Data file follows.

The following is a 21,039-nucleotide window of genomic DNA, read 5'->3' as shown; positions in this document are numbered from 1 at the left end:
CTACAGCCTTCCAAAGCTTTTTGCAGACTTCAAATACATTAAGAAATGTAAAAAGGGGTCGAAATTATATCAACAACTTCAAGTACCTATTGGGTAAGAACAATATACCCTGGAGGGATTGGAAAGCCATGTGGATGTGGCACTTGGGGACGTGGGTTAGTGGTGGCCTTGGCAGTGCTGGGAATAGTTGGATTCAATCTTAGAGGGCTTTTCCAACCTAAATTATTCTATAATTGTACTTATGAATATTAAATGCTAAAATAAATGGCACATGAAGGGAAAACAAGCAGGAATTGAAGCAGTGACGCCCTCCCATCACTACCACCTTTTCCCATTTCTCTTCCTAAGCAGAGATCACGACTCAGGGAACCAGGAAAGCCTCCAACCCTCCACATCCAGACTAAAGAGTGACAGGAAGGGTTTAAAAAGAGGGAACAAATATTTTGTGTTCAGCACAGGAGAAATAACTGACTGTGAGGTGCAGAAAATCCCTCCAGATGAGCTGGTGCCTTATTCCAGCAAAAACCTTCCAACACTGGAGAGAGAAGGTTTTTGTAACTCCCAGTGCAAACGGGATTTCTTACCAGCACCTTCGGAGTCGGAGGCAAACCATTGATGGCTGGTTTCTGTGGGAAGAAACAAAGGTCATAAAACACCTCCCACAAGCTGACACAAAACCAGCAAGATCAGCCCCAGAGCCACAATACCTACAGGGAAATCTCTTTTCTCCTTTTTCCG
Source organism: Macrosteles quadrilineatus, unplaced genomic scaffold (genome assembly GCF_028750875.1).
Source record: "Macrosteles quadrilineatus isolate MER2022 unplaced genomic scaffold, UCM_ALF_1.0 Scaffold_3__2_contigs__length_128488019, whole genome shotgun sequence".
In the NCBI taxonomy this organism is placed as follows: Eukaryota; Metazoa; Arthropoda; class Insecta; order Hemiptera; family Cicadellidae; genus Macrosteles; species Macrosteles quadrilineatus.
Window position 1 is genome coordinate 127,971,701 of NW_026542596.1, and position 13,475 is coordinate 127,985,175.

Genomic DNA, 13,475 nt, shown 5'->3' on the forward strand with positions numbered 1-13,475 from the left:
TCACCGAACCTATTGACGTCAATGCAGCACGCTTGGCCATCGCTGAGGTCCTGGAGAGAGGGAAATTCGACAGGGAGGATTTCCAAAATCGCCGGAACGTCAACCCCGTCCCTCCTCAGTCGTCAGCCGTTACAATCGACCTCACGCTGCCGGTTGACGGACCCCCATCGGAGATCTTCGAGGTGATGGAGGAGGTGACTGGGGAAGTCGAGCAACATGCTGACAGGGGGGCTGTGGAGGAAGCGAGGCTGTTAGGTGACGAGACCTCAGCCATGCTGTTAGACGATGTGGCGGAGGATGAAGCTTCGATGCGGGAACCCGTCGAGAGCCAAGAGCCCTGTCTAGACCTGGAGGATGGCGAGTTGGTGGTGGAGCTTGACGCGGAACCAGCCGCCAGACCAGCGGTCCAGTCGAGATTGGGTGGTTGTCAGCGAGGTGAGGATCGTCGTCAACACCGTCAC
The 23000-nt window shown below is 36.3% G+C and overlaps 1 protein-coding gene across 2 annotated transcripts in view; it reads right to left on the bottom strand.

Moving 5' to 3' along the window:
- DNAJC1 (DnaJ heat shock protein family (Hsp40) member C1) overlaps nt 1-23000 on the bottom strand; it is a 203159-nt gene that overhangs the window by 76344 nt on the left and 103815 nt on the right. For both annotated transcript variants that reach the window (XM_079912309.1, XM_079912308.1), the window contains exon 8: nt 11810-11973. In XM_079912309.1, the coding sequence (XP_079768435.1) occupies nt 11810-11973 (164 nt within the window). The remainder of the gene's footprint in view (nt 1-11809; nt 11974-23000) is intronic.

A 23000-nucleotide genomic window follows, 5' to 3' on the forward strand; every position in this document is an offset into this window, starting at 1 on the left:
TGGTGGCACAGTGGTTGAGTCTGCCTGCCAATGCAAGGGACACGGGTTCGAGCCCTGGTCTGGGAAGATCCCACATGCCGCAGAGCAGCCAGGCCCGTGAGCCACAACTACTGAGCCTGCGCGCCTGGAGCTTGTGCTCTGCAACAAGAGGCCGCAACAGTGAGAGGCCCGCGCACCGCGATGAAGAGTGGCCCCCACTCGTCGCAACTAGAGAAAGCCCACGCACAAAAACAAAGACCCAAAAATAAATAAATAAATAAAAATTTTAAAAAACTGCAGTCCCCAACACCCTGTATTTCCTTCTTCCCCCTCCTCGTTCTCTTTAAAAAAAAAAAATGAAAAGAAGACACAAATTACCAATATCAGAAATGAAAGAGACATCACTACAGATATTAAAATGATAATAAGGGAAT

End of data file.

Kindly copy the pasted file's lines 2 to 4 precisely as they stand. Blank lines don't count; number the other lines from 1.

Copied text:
CTACAGCCTTCCAAAGCTTTTTGCAGACTTCAAATACATTAAGAAATGTAAAAAGGGGTCGAAATTATATCAACAACTTCAAGTACCTATTGGGTAAGAACAATATACCCTGGAGGGATTGGAAAGCCATGTGGATGTGGCACTTGGGGACGTGGGTTAGTGGTGGCCTTGGCAGTGCTGGGAATAGTTGGATTCAATCTTAGAGGGCTTTTCCAACCTAAATTATTCTATAATTGTACTTATGAATATTAAATGCTAAAATAAATGGCACATGAAGGGAAAACAAGCAGGAATTGAAGCAGTGACGCCCTCCCATCACTACCACCTTTTCCCATTTCTCTTCCTAAGCAGAGATCACGACTCAGGGAACCAGGAAAGCCTCCAACCCTCCACATCCAGACTAAAGAGTGACAGGAAGGGTTTAAAAAGAGGGAACAAATATTTTGTGTTCAGCACAGGAGAAATAACTGACTGTGAGGTGCAGAAAATCCCTCCAGATGAGCTGGTGCCTTATTCCAGCAAAAACCTTCCAACACTGGAGAGAGAAGGTTTTTGTAACTCCCAGTGCAAACGGGATTTCTTACCAGCACCTTCGGAGTCGGAGGCAAACCATTGATGGCTGGTTTCTGTGGGAAGAAACAAAGGTCATAAAACACCTCCCACAAGCTGACACAAAACCAGCAAGATCAGCCCCAGAGCCACAATACCTACAGGGAAATCTCTTTTCTCCTTTTTCCG
Source organism: Macrosteles quadrilineatus, unplaced genomic scaffold (genome assembly GCF_028750875.1).
Source record: "Macrosteles quadrilineatus isolate MER2022 unplaced genomic scaffold, UCM_ALF_1.0 Scaffold_3__2_contigs__length_128488019, whole genome shotgun sequence".